I will fight on for you. My love for the British will only grow, as I know how loyal you were to them, I will love them with your heart and mine. With the new Act of Union under way and running, things should be different. Word travels fast here from the capital, and I will do my best to act back and fight for them, for you. Hopefully there won’t be any more outbreaks like in 1837, they usually don’t trickle this far away from the headquarters anyways.

Don’t worry about me, I will be fine here with the kids. You know how they are. They’re all grown up. Your passing is painful to them as I, but they will be fine. As will I. We’ll find our way, our beautiful daughter Laura and that lovely little boy of hers. Our family will forever love you James, please don’t forget that.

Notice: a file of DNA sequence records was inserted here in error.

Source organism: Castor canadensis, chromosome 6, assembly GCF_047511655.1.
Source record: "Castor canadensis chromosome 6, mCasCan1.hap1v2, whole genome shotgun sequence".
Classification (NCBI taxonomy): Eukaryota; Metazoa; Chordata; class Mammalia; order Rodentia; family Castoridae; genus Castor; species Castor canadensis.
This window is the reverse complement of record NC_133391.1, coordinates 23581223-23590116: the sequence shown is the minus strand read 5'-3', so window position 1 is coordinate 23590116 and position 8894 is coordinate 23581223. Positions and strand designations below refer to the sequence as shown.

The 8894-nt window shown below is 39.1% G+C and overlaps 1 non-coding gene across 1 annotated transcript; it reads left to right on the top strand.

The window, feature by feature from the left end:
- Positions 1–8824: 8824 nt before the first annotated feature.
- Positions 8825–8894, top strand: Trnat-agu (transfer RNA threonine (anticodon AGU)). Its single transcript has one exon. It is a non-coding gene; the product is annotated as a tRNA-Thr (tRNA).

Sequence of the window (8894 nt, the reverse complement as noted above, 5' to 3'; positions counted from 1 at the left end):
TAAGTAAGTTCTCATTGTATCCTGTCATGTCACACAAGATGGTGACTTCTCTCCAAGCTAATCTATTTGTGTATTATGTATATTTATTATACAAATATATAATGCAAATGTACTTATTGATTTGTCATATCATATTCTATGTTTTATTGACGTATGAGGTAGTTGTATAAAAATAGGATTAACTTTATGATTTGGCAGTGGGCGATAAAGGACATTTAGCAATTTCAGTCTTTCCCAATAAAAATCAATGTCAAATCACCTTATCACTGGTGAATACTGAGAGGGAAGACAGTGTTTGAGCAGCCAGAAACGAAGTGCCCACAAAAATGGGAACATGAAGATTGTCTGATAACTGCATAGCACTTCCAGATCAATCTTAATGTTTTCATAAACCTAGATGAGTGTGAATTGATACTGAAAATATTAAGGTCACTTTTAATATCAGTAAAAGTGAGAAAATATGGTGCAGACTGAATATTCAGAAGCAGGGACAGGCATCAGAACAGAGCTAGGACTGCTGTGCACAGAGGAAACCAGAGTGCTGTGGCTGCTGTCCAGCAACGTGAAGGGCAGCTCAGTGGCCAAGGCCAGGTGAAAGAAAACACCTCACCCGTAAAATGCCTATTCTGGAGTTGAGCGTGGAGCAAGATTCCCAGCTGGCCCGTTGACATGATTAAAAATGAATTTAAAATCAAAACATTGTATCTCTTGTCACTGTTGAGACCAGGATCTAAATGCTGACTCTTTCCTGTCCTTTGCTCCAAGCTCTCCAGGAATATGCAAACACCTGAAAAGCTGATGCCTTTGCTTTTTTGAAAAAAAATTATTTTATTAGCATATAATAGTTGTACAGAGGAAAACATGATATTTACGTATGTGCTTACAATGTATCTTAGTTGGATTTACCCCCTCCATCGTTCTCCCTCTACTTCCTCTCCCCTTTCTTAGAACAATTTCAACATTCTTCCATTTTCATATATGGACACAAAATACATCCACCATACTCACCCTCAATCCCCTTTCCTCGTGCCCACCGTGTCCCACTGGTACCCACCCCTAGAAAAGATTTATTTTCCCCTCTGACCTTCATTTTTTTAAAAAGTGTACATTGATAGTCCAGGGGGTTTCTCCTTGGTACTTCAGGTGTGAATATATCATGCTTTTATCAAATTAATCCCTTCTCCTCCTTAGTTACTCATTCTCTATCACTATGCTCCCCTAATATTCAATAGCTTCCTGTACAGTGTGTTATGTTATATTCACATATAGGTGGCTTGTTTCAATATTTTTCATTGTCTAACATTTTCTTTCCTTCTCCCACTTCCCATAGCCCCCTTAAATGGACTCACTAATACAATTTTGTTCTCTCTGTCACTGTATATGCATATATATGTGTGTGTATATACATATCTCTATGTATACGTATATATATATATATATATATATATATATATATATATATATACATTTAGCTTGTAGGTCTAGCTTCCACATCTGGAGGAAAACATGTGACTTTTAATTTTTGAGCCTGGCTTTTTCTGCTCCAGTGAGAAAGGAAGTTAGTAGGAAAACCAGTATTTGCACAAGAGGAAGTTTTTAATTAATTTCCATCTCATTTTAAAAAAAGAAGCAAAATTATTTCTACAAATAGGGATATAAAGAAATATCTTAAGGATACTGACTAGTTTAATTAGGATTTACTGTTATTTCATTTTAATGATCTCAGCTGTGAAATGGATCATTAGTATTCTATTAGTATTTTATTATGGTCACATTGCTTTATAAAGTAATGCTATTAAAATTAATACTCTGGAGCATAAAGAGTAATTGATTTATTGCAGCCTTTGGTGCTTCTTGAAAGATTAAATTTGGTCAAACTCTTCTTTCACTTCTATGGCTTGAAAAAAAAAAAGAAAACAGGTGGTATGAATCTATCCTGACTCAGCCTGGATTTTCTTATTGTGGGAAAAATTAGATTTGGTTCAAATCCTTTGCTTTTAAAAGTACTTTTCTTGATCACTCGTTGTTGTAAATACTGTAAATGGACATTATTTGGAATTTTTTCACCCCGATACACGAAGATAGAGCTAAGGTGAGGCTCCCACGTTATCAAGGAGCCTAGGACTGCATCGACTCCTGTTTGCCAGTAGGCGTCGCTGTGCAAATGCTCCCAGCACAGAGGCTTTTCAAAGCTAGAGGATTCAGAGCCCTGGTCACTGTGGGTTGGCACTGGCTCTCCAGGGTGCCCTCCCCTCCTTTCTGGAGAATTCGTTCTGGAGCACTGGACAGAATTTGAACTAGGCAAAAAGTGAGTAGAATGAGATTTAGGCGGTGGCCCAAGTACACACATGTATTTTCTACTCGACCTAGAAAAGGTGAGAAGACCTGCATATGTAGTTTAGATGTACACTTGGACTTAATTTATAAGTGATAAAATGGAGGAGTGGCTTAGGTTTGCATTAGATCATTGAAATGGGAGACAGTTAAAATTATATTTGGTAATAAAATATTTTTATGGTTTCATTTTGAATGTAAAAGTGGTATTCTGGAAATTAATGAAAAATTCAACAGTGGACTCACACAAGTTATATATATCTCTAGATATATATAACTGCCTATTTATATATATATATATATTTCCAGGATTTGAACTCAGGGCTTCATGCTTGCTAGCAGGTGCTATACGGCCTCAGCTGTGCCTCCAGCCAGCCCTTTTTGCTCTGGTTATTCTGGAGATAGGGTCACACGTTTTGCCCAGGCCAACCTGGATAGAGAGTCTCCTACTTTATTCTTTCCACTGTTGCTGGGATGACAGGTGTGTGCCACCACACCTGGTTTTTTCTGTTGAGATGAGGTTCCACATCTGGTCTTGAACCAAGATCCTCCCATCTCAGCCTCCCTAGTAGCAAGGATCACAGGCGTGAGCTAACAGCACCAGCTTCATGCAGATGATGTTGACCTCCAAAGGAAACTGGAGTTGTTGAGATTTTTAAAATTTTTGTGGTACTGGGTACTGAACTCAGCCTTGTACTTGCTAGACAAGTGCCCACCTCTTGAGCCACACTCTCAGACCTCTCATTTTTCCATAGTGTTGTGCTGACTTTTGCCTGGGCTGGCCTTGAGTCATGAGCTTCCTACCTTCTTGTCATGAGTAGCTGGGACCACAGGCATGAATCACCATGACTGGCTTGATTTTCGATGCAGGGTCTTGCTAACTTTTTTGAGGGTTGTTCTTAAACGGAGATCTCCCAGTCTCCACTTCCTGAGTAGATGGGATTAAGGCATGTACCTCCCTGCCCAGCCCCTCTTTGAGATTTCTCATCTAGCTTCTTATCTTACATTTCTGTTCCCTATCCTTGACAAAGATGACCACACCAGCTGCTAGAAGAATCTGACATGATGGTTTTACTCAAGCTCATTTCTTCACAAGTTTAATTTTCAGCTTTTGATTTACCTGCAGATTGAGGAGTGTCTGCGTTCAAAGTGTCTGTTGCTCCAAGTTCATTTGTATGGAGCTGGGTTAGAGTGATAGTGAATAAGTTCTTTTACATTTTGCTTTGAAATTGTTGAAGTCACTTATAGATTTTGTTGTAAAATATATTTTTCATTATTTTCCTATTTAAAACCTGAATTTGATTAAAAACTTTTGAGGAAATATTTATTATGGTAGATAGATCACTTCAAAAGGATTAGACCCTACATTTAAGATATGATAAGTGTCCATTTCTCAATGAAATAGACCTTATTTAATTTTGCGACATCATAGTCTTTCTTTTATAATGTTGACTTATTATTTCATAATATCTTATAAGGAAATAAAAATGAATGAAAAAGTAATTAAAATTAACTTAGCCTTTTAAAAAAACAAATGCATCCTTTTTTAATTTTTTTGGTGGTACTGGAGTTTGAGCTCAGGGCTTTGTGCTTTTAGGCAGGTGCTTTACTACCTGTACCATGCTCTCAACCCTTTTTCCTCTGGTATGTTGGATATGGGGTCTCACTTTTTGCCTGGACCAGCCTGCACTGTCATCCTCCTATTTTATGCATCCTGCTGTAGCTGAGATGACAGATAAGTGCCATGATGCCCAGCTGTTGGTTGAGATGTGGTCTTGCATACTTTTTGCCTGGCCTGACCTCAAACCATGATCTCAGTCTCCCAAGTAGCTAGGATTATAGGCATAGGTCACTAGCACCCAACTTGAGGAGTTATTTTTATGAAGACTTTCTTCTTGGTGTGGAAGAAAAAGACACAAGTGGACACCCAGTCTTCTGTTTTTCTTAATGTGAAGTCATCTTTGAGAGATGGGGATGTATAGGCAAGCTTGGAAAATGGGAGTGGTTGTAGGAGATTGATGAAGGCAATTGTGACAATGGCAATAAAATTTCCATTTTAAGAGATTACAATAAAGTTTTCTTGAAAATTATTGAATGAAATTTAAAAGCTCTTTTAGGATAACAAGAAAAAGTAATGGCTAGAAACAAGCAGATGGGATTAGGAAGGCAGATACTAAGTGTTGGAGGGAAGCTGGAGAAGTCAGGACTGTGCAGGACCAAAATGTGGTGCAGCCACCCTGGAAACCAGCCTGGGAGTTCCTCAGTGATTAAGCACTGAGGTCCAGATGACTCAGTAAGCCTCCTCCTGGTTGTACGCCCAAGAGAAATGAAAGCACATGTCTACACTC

I know you’re well taken care of. I’ll join you someday. I’m not sure whether it will be near or far away, but you will always be close to me. And I know life hasn’t always been the sunny days and blue skies that everyone wants, but with you my life will shine forever, even if you are not by my side, your rays will find me. You will always be the light of my life James. In only two months now it will be our 44th anniversary! I’ll be celebrating, and I know you will too.

I’m leaving this note at your gravestone, for you to read. I’m sorry if some of the words are a little smudged; I’ve lost a few drops of my soul while writing this for you. They’ve fallen from my eyes as I picture your beautiful face smiling as you play with the children.  Your face smiling as you lie in bed still recovering from your wounds when I come to see you, your face smiling while you drink with the men on Friday nights over the week’s triumphs and downfalls, and your face smiling as you throw open your arms when I come running home into your embrace after my improbable journey. This is what I will remember.

I could talk to you forever my love. I know you’re listening.

If you hear anything,

I love you James Secord.

– Laura

FitzGibbon’s Garrison – June/25/1813

Dear Diary,